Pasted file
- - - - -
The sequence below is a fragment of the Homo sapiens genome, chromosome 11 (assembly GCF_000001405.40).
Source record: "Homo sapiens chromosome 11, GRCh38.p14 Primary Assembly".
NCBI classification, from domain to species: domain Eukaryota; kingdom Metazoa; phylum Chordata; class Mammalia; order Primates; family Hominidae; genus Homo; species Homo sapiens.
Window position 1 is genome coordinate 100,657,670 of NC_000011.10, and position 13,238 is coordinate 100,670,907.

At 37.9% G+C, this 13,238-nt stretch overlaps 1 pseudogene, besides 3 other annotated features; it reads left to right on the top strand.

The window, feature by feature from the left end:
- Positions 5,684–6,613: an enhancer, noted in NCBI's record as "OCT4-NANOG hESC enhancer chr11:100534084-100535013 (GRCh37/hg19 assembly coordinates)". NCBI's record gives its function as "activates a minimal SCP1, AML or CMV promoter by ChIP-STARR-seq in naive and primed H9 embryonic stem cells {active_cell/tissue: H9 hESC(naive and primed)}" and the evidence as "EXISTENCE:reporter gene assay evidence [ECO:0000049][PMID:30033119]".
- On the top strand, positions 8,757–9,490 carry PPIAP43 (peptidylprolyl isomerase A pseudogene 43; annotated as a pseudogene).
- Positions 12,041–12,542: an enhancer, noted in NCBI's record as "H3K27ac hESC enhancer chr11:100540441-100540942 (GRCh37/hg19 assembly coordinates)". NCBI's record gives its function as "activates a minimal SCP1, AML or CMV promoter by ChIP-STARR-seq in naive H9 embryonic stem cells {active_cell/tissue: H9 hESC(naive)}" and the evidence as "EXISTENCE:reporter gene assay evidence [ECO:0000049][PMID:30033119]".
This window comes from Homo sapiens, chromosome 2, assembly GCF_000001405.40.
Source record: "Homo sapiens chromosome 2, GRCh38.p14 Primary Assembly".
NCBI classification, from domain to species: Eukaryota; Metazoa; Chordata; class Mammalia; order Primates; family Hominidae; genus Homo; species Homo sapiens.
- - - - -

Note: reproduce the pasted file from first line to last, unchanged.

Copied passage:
The sequence below is a fragment of the Homo sapiens genome, chromosome 11 (assembly GCF_000001405.40).
Source record: "Homo sapiens chromosome 11, GRCh38.p14 Primary Assembly".
NCBI classification, from domain to species: domain Eukaryota; kingdom Metazoa; phylum Chordata; class Mammalia; order Primates; family Hominidae; genus Homo; species Homo sapiens.
Window position 1 is genome coordinate 100,657,670 of NC_000011.10, and position 13,238 is coordinate 100,670,907.

At 37.9% G+C, this 13,238-nt stretch overlaps 1 pseudogene, besides 3 other annotated features; it reads left to right on the top strand.

The window, feature by feature from the left end:
- Positions 5,684–6,613: an enhancer, noted in NCBI's record as "OCT4-NANOG hESC enhancer chr11:100534084-100535013 (GRCh37/hg19 assembly coordinates)". NCBI's record gives its function as "activates a minimal SCP1, AML or CMV promoter by ChIP-STARR-seq in naive and primed H9 embryonic stem cells {active_cell/tissue: H9 hESC(naive and primed)}" and the evidence as "EXISTENCE:reporter gene assay evidence [ECO:0000049][PMID:30033119]".
- On the top strand, positions 8,757–9,490 carry PPIAP43 (peptidylprolyl isomerase A pseudogene 43; annotated as a pseudogene).
- Positions 12,041–12,542: an enhancer, noted in NCBI's record as "H3K27ac hESC enhancer chr11:100540441-100540942 (GRCh37/hg19 assembly coordinates)". NCBI's record gives its function as "activates a minimal SCP1, AML or CMV promoter by ChIP-STARR-seq in naive H9 embryonic stem cells {active_cell/tissue: H9 hESC(naive)}" and the evidence as "EXISTENCE:reporter gene assay evidence [ECO:0000049][PMID:30033119]".
This window comes from Homo sapiens, chromosome 2, assembly GCF_000001405.40.
Source record: "Homo sapiens chromosome 2, GRCh38.p14 Primary Assembly".
NCBI classification, from domain to species: Eukaryota; Metazoa; Chordata; class Mammalia; order Primates; family Hominidae; genus Homo; species Homo sapiens.